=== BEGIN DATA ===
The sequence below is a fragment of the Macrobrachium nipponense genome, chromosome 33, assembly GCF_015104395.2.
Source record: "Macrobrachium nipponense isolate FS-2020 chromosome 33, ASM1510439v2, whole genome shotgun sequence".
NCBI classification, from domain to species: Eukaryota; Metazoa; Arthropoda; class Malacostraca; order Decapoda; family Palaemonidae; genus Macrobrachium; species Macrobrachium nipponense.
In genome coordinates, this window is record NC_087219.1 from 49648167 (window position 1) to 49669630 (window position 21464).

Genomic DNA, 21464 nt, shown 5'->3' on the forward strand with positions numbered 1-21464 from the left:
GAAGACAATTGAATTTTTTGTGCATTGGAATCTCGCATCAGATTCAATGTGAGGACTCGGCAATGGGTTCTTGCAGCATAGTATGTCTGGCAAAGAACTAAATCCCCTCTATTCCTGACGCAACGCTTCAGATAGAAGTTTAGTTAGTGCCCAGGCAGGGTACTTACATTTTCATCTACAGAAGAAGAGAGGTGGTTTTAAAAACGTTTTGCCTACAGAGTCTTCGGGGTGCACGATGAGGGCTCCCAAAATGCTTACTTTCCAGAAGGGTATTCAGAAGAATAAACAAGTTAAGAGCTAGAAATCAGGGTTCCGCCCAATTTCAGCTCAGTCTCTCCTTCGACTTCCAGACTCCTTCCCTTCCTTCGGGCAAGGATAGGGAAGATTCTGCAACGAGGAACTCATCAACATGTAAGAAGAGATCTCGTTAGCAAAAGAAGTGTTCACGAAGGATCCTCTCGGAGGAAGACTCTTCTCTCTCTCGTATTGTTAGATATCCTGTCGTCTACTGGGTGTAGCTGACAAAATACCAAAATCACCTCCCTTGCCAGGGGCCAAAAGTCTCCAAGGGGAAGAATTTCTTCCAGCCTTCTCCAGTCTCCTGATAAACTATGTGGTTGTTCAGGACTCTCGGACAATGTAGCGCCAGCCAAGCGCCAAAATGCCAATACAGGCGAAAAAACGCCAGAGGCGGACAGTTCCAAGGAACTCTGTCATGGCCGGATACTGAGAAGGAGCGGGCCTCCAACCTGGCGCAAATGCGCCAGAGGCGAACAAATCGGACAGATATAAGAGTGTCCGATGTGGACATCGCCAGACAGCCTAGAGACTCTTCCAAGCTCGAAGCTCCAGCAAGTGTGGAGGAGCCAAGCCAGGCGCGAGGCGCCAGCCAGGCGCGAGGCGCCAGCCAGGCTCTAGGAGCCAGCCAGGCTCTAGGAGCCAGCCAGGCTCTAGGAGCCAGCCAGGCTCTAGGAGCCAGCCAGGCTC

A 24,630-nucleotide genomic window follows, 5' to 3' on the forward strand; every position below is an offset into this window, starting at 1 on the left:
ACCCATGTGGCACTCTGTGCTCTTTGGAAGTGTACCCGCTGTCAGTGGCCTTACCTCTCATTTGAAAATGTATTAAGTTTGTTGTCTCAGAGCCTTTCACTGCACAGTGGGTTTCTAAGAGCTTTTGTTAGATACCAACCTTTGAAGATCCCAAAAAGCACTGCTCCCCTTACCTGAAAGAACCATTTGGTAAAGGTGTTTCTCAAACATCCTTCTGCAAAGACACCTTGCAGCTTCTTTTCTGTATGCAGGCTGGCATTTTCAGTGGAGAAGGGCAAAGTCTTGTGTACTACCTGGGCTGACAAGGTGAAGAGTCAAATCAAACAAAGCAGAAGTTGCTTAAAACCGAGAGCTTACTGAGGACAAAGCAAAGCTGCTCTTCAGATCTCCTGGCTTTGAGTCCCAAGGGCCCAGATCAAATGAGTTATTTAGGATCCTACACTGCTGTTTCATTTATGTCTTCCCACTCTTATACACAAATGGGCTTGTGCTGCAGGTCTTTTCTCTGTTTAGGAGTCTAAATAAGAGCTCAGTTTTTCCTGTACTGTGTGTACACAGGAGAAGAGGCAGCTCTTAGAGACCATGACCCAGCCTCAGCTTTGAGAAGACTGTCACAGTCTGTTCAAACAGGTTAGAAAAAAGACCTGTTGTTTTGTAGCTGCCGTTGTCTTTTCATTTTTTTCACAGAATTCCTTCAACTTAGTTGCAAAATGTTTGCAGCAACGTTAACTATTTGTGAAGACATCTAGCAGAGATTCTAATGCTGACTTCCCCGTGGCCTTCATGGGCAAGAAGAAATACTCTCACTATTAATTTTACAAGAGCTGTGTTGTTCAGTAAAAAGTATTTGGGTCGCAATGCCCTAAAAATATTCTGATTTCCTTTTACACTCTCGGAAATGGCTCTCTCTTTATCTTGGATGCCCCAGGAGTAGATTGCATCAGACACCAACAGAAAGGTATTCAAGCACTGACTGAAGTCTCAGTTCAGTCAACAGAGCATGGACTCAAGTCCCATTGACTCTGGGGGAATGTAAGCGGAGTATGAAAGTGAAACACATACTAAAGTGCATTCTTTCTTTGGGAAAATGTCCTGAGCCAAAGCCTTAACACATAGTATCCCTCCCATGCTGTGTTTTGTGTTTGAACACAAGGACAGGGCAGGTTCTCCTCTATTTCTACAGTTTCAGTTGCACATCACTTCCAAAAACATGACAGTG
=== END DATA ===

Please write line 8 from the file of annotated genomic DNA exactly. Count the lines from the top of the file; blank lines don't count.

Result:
ACCCATGTGGCACTCTGTGCTCTTTGGAAGTGTACCCGCTGTCAGTGGCCTTACCTCTCATTTGAAAATGTATTAAGTTTGTTGTCTCAGAGCCTTTCACTGCACAGTGGGTTTCTAAGAGCTTTTGTTAGATACCAACCTTTGAAGATCCCAAAAAGCACTGCTCCCCTTACCTGAAAGAACCATTTGGTAAAGGTGTTTCTCAAACATCCTTCTGCAAAGACACCTTGCAGCTTCTTTTCTGTATGCAGGCTGGCATTTTCAGTGGAGAAGGGCAAAGTCTTGTGTACTACCTGGGCTGACAAGGTGAAGAGTCAAATCAAACAAAGCAGAAGTTGCTTAAAACCGAGAGCTTACTGAGGACAAAGCAAAGCTGCTCTTCAGATCTCCTGGCTTTGAGTCCCAAGGGCCCAGATCAAATGAGTTATTTAGGATCCTACACTGCTGTTTCATTTATGTCTTCCCACTCTTATACACAAATGGGCTTGTGCTGCAGGTCTTTTCTCTGTTTAGGAGTCTAAATAAGAGCTCAGTTTTTCCTGTACTGTGTGTACACAGGAGAAGAGGCAGCTCTTAGAGACCATGACCCAGCCTCAGCTTTGAGAAGACTGTCACAGTCTGTTCAAACAGGTTAGAAAAAAGACCTGTTGTTTTGTAGCTGCCGTTGTCTTTTCATTTTTTTCACAGAATTCCTTCAACTTAGTTGCAAAATGTTTGCAGCAACGTTAACTATTTGTGAAGACATCTAGCAGAGATTCTAATGCTGACTTCCCCGTGGCCTTCATGGGCAAGAAGAAATACTCTCACTATTAATTTTACAAGAGCTGTGTTGTTCAGTAAAAAGTATTTGGGTCGCAATGCCCTAAAAATATTCTGATTTCCTTTTACACTCTCGGAAATGGCTCTCTCTTTATCTTGGATGCCCCAGGAGTAGATTGCATCAGACACCAACAGAAAGGTATTCAAGCACTGACTGAAGTCTCAGTTCAGTCAACAGAGCATGGACTCAAGTCCCATTGACTCTGGGGGAATGTAAGCGGAGTATGAAAGTGAAACACATACTAAAGTGCATTCTTTCTTTGGGAAAATGTCCTGAGCCAAAGCCTTAACACATAGTATCCCTCCCATGCTGTGTTTTGTGTTTGAACACAAGGACAGGGCAGGTTCTCCTCTATTTCTACAGTTTCAGTTGCACATCACTTCCAAAAACATGACAGTG